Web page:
It’s The Thought That Counts

by: Doug Michaelides

“Your bill has been taken care of already”, said the waiter.  “Have a good afternoon.”

I was flabbergasted!  I looked around.  I didn’t know anyone in the restaurant.  Then it dawned on me.  The place had been recommended by the couple up the road from whom my wife and I had just made a major purchase.  We weren’t from the area so we’d asked if there were any good lunch spots in the vicinity.  We’d thanked them for the recommendation but hadn’t really indicated we were going there.

They must have called ahead to tell the restaurant that if we showed up, our meal was on them.  It was such a thoughtful gesture and it reinforced the positive feeling we already had about our purchase.  It wasn’t a fancy restaurant or an expensive meal – the amount was inconsequential compared to what we’d just spent.  But the fact that they had made the effort to be so nice was touching.

Then I thought about it a little more.  The restaurant’s menu had been on the table in the reception area.  It had seemed a little strange but it hadn’t really registered.  Is it possible that this seemingly impromptu gesture had actually been repeated for other customers in the past?

I smiled.  The whole thing had probably been a little bit of customer service theatre, well rehearsed from years of practice. Yet I still felt warm and fuzzy.  Why?  Because while the “surprise the big spender by buying him lunch” routine had been played out before, it still reflected a level of thoughtfulness that convinced me that I was dealing with the right kind of people.  The fact that the gesture was premeditated and practiced, part of the standard experience they provided their customers, in some ways made it more meaningful.  They weren’t just nice people.  They were nice people who thought carefully about their customers and put effort into ensuring they had a memorable experience.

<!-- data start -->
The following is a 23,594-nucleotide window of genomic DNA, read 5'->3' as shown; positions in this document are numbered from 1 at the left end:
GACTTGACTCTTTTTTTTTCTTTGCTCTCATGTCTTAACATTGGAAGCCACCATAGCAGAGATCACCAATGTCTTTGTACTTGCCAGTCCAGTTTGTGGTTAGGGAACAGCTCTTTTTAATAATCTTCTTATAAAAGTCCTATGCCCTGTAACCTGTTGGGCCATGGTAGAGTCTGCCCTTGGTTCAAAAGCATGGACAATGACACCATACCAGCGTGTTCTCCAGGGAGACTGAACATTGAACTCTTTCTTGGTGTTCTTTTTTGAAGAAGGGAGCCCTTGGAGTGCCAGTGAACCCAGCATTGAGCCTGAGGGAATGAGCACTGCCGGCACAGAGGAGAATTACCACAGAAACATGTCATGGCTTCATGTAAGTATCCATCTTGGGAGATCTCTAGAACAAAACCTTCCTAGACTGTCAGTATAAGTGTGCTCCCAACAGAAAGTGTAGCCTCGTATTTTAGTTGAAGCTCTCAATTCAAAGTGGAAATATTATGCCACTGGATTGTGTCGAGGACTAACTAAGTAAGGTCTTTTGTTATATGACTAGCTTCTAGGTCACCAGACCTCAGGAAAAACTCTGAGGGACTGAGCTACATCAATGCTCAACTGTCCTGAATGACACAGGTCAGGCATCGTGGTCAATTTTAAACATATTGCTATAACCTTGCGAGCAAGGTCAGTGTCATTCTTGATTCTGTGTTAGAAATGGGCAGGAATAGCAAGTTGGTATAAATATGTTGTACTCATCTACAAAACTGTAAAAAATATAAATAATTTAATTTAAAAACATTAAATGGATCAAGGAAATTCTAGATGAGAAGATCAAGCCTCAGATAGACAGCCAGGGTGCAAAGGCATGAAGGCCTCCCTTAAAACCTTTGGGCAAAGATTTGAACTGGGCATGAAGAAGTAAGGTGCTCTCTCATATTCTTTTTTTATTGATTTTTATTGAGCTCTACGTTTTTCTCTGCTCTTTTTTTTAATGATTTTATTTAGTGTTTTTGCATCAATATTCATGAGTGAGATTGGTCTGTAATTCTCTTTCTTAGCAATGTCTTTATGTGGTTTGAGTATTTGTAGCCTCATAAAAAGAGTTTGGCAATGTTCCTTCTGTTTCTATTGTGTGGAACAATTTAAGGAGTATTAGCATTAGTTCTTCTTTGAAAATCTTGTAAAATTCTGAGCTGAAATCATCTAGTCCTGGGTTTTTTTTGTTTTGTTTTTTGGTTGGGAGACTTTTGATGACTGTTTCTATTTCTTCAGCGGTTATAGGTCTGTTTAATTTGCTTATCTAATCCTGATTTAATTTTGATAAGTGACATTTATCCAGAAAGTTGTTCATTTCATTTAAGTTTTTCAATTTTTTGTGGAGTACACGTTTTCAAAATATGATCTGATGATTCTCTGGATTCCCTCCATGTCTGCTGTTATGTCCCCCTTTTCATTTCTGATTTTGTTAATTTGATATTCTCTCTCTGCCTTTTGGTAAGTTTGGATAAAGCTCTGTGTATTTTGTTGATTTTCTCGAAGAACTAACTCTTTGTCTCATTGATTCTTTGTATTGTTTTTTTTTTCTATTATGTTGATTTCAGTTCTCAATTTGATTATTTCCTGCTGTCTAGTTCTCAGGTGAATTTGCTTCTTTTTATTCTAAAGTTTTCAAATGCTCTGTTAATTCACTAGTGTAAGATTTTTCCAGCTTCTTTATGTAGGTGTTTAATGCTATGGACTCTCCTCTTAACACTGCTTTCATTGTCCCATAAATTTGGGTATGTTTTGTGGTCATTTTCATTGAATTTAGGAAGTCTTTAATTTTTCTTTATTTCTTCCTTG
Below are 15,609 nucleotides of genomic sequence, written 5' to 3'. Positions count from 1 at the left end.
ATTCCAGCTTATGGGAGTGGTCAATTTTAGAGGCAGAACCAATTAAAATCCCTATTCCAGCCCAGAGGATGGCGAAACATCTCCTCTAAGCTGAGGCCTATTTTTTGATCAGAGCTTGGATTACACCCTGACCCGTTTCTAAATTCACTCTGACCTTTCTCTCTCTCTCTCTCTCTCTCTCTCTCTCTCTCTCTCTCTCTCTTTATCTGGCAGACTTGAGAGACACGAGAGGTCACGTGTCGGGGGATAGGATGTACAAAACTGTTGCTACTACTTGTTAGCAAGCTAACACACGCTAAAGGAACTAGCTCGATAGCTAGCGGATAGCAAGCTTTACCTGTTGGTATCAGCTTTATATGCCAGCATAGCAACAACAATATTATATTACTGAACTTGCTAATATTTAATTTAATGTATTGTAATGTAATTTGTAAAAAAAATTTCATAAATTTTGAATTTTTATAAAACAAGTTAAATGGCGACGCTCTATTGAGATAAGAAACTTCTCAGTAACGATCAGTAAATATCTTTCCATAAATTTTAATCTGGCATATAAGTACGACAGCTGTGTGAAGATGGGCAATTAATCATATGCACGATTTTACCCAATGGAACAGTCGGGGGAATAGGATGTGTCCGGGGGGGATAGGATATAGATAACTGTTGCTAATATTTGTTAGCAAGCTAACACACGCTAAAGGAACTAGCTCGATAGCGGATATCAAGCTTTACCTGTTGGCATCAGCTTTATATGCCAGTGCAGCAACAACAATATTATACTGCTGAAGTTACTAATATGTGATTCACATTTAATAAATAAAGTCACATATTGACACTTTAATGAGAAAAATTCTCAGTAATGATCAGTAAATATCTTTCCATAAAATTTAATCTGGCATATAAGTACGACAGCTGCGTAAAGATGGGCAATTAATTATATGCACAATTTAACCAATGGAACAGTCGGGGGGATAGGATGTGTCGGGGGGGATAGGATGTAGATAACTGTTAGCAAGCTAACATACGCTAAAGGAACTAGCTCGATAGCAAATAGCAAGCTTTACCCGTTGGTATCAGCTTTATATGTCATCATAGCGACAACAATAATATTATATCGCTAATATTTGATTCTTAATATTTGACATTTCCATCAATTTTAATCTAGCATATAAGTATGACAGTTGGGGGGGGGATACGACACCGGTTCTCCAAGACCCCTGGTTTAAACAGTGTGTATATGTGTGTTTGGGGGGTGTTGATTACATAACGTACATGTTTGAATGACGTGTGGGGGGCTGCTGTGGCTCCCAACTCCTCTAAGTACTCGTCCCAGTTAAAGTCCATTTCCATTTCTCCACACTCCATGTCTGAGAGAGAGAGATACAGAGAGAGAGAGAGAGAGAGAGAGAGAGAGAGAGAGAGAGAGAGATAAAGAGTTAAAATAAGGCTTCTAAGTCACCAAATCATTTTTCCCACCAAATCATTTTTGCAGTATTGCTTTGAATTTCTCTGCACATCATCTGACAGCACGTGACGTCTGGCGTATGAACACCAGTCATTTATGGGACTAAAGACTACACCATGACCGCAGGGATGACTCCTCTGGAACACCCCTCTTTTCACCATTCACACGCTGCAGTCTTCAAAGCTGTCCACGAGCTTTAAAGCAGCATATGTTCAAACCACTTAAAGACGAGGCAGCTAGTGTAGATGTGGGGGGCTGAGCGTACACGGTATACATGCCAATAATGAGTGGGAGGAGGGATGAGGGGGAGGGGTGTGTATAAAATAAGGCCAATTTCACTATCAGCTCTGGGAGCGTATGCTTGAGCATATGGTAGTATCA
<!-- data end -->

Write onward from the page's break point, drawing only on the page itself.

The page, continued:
Consider this:  once I’d closed the deal with them, they could have handed me a gold embossed envelope containing a gift certificate for a free dinner at a fancy restaurant.  Or they could have mailed it to me a few days later.  Either way, it probably wouldn’t have made much of an impression.  I might have preferred just to get a discount on my purchase.  Instead, they surprised and delighted me not by the cost of their action but by the care with which they had planned my experience.

What could you do in your company to really impress your customers after they’ve done business with you?   How could you surprise and delight them?  It doesn’t need to be expensive because when it comes to customer experience, it really is the thought that counts.

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